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Off the shelf @ your local library

 

By Kathy Pillatzki
Assistant Director
Henry County Library System

   I once needed a gift for the hostess of a holiday party on fairly short notice. I wanted it to be unique and not store-bought, so I did a little browsing to see if I could find any ideas for something simple but thoughtful. I was intrigued by a beautiful photo in a book of handmade holiday items. It featured a basket with tastefully arranged kindling and fire starters. (I won’t mention the author’s name, but if you give it a little thought I’m sure you can guess.) I thought, “My hostess has a fireplace, this is a great idea!” Then I read on… the instructions started with cutting an aspen limb into 1-foot sections and allowing it to dry for two years. Seriously.

  I don’t remember what I ended up giving the hostess that time, but I’m positive it wasn’t anything that required two years of prep time. Sometimes preheating the oven takes more lead-time than I can spare. I know I’m not alone when I say that a busy schedule around the holidays makes it hard to carve out time for handmade or homemade gifts, so I try to do as much prep work as I can in the early fall. One of my favorite tricks is to make and freeze cookie dough ahead of time. In case you’re planning an early start, here are a few resources from Henry County libraries to get the ideas flowing:

  Christmas Gifts of Good Taste: Over 200 Recipes & Crafts, edited by Lauren Caswell Brooks. This is one of my favorites, featuring simple but tasty ideas that don’t require special equipment or advanced cooking skills.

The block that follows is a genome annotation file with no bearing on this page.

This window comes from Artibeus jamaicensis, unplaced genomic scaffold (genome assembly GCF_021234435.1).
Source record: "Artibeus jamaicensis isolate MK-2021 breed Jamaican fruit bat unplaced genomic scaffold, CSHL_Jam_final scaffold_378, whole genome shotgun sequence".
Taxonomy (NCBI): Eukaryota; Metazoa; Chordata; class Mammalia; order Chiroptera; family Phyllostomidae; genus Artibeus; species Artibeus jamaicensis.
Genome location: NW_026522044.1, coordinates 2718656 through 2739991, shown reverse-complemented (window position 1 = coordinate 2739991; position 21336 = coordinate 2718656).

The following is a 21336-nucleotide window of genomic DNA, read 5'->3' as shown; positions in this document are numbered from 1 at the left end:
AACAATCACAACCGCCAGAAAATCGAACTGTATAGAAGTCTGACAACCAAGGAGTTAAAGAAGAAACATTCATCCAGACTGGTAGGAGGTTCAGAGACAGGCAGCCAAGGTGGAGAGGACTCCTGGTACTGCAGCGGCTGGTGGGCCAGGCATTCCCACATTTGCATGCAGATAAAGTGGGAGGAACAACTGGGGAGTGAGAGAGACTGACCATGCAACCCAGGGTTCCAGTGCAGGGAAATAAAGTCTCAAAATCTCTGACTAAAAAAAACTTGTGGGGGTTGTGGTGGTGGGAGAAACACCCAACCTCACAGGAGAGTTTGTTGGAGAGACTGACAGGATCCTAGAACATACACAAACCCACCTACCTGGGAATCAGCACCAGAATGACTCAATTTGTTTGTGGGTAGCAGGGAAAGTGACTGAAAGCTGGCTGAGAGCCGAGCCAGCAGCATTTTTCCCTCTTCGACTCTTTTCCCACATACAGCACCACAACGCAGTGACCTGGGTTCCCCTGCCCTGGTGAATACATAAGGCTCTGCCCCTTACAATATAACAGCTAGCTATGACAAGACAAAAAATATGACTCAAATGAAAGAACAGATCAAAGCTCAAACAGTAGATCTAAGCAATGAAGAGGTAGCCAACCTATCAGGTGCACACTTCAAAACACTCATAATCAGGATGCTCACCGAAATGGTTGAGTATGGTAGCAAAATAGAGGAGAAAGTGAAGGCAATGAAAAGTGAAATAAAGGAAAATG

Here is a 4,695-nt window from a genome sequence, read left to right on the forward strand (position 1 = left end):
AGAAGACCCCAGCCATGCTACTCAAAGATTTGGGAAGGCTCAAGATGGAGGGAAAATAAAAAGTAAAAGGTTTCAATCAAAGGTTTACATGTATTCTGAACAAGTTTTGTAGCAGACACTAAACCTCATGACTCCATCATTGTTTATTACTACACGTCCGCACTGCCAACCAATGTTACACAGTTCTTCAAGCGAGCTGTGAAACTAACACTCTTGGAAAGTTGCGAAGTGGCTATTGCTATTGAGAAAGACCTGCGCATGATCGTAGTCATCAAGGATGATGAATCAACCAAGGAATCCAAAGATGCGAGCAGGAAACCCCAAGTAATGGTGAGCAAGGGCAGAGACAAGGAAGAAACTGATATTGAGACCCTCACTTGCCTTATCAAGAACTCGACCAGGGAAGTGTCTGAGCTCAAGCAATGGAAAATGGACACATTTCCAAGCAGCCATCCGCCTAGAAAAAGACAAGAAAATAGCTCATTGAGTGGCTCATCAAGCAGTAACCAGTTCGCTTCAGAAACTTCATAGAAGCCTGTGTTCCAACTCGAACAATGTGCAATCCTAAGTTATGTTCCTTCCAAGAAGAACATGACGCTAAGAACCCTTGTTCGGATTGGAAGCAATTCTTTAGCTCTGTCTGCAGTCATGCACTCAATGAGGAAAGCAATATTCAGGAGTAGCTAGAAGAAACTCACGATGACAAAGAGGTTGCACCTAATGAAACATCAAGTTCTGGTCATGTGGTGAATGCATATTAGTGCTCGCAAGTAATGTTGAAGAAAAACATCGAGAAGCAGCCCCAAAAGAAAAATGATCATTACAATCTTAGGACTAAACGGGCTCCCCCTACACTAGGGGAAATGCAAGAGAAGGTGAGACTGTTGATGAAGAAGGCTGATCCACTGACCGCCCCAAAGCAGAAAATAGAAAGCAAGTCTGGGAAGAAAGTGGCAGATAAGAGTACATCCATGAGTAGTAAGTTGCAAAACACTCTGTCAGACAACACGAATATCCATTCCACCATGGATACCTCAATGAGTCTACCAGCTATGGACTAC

Kwanzaa Crafts: Gifts and Decorations for a Meaningful and Festive Celebration, by Marcia McNair. This illustrated collection of stories, crafts and recipes goes day by day, presenting the principles, symbols, and candles for each.

  If cooking’s not your thing, try Natural Beauty for all Seasons: More than 250 Simple Recipes and Gift-Giving Ideas for Year-Round Beauty, by Janice Cox, which features natural, easy-to-make bath and beauty products.

  Preserving Fruits & Vegetables, by Carol Costen-bader. Includes ideas for both the novice and the more experienced cook. Features helpful storage and buying tips, preparation hints, and gift ideas using fruits and vegetables of each season.

  If kids will be helping with the gift-making, try these:

  Gifts to Make and Eat, by Elizabeth MacLeod. This one assumes that children are comfortable in the kitchen and puts as much emphasis on creative gift-wrap as on the culinary product. Even though many of the foods are no-cook (fancy salt, flavored vinegar), younger children will need adult help; older ones who like crafts and know cooking basics will do fine on their own.

  The Greatest Cookies Ever: Dozens of Delicious, Chewy, Chunky, Fun & Foolproof Recipes, by Rose Dunnington. Something for everyone here (and I like that “foolproof” part!).

  The Kids' Catalog of Passover: A Worldwide Celebration of Stories, Songs, Customs, Crafts, Food, and Fun, by Barbara Rush. Crafts, recipes, games, and more related to various aspects of the celebration of the Passover holiday.

  Check with your library for availability of these and other titles to help with your holiday planning.

 

 

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